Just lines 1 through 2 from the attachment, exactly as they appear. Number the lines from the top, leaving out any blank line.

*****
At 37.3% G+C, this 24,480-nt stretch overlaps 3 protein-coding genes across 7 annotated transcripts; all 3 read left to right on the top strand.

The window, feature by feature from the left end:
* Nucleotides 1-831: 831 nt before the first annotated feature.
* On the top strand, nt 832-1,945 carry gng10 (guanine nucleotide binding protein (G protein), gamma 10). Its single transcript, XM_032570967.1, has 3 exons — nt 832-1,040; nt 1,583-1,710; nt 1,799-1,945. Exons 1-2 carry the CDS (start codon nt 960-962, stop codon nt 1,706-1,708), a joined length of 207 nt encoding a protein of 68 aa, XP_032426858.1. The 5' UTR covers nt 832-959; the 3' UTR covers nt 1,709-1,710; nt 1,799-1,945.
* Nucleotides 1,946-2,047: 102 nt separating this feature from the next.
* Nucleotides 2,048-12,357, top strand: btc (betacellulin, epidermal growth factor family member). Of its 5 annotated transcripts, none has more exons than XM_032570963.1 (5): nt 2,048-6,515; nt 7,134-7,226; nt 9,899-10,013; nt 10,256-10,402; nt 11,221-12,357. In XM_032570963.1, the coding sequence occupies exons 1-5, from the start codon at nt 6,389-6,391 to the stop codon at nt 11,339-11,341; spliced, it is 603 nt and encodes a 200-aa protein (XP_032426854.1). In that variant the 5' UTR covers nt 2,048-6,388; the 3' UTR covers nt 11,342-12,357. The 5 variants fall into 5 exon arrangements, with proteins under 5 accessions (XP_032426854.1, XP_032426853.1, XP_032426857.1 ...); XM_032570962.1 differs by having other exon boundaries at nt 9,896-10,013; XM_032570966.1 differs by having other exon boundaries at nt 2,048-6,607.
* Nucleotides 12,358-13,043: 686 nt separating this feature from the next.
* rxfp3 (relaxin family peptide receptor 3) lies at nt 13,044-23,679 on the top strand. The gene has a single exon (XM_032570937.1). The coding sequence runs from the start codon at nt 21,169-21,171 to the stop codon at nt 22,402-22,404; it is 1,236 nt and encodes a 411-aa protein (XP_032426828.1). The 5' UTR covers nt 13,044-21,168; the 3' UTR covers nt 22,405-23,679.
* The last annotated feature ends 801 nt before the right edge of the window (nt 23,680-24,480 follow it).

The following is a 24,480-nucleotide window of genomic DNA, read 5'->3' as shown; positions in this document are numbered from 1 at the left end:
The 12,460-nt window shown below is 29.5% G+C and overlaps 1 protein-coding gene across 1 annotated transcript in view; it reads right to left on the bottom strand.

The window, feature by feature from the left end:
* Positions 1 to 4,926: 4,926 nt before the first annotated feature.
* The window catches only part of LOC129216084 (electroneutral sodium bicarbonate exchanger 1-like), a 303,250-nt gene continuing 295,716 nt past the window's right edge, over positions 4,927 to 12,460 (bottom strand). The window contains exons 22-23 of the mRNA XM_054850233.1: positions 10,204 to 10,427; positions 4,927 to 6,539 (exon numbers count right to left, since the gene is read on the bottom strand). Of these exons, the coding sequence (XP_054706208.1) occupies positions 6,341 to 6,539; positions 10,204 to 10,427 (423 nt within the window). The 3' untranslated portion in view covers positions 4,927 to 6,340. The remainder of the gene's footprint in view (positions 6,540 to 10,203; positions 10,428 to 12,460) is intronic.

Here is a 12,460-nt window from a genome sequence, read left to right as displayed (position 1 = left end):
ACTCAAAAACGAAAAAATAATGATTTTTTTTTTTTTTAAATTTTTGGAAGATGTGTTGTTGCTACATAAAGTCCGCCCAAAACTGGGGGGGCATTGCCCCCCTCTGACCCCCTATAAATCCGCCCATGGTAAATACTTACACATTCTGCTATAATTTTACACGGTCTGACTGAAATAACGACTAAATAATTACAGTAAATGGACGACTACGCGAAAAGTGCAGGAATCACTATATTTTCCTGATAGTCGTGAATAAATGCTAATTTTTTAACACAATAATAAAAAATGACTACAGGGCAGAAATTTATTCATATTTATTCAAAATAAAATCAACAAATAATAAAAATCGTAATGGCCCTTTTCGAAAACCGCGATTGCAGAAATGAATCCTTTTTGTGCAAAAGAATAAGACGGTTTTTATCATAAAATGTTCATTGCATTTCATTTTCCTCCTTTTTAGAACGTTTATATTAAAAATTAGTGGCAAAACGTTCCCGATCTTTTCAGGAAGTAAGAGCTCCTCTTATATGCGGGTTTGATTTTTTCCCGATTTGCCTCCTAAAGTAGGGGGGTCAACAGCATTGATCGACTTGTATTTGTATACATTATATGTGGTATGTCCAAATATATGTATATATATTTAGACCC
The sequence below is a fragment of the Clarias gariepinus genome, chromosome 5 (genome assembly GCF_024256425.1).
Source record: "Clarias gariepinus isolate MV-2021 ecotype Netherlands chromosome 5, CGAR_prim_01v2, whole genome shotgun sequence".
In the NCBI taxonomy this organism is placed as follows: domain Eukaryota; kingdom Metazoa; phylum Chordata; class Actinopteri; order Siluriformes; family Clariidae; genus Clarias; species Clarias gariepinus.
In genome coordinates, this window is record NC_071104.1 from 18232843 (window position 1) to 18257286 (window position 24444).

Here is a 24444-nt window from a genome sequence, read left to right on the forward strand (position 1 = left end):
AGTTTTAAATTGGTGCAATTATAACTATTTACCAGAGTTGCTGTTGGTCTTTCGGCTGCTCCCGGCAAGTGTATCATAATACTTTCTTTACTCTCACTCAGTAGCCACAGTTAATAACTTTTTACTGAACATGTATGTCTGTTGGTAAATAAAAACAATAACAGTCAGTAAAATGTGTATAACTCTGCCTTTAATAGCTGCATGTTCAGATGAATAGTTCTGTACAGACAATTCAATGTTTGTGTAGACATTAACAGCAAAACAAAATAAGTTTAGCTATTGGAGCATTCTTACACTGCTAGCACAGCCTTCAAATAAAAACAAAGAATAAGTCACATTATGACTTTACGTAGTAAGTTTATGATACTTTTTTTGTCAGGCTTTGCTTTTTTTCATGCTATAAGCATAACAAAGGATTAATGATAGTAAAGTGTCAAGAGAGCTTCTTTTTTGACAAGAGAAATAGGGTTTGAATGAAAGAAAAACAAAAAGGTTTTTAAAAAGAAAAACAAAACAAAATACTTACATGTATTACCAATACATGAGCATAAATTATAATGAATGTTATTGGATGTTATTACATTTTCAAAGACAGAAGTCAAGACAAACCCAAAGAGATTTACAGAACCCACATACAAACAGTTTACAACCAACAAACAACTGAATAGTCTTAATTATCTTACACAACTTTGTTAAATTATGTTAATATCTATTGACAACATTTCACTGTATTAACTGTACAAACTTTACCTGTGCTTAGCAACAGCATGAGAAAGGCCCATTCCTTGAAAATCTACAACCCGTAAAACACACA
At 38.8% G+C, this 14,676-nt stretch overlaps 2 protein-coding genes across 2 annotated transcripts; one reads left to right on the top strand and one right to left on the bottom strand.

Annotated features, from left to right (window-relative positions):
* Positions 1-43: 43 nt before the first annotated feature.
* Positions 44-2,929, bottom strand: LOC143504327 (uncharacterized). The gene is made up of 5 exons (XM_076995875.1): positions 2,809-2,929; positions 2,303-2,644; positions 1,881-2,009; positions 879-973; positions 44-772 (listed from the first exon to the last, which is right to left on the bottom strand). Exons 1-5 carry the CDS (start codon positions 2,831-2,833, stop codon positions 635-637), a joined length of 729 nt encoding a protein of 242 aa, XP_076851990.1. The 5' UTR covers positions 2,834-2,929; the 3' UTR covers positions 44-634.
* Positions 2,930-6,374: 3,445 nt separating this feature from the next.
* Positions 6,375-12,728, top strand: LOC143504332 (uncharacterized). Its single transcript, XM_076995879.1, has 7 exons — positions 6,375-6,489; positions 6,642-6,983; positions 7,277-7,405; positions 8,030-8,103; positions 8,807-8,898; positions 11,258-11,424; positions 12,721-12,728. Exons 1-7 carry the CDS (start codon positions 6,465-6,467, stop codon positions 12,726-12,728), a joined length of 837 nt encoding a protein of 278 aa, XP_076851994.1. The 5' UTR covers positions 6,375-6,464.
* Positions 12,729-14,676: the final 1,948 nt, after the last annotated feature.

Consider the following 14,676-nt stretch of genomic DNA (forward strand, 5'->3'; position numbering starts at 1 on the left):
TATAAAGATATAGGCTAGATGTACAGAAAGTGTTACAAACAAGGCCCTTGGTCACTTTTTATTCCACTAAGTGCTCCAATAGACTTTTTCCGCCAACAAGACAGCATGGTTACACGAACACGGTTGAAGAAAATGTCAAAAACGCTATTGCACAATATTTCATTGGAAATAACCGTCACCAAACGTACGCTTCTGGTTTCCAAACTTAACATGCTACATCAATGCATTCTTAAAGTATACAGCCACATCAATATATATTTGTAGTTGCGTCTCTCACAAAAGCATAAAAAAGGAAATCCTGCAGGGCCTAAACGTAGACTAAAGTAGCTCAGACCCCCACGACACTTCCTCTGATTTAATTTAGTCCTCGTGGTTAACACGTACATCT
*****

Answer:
At 37.3% G+C, this 24,480-nt stretch overlaps 3 protein-coding genes across 7 annotated transcripts; all 3 read left to right on the top strand.

The window, feature by feature from the left end: